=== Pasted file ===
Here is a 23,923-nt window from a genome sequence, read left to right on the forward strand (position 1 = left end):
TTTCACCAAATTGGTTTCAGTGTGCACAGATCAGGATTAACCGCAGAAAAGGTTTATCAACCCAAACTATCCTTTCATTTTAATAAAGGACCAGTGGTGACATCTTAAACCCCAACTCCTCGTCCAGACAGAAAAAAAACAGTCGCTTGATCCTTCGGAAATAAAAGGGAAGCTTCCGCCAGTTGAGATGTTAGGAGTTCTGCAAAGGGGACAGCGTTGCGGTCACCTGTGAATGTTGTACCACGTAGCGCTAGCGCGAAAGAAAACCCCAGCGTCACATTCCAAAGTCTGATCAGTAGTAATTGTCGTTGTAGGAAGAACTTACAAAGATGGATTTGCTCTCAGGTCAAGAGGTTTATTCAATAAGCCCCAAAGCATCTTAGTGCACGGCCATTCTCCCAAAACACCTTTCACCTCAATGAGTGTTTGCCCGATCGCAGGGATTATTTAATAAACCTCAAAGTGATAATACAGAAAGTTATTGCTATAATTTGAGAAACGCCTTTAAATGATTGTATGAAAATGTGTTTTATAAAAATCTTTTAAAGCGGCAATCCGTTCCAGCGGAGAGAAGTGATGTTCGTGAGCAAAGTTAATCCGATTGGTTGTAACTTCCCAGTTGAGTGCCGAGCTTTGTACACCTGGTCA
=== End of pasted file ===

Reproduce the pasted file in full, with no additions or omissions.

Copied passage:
Here is a 23,923-nt window from a genome sequence, read left to right on the forward strand (position 1 = left end):
TTTCACCAAATTGGTTTCAGTGTGCACAGATCAGGATTAACCGCAGAAAAGGTTTATCAACCCAAACTATCCTTTCATTTTAATAAAGGACCAGTGGTGACATCTTAAACCCCAACTCCTCGTCCAGACAGAAAAAAAACAGTCGCTTGATCCTTCGGAAATAAAAGGGAAGCTTCCGCCAGTTGAGATGTTAGGAGTTCTGCAAAGGGGACAGCGTTGCGGTCACCTGTGAATGTTGTACCACGTAGCGCTAGCGCGAAAGAAAACCCCAGCGTCACATTCCAAAGTCTGATCAGTAGTAATTGTCGTTGTAGGAAGAACTTACAAAGATGGATTTGCTCTCAGGTCAAGAGGTTTATTCAATAAGCCCCAAAGCATCTTAGTGCACGGCCATTCTCCCAAAACACCTTTCACCTCAATGAGTGTTTGCCCGATCGCAGGGATTATTTAATAAACCTCAAAGTGATAATACAGAAAGTTATTGCTATAATTTGAGAAACGCCTTTAAATGATTGTATGAAAATGTGTTTTATAAAAATCTTTTAAAGCGGCAATCCGTTCCAGCGGAGAGAAGTGATGTTCGTGAGCAAAGTTAATCCGATTGGTTGTAACTTCCCAGTTGAGTGCCGAGCTTTGTACACCTGGTCA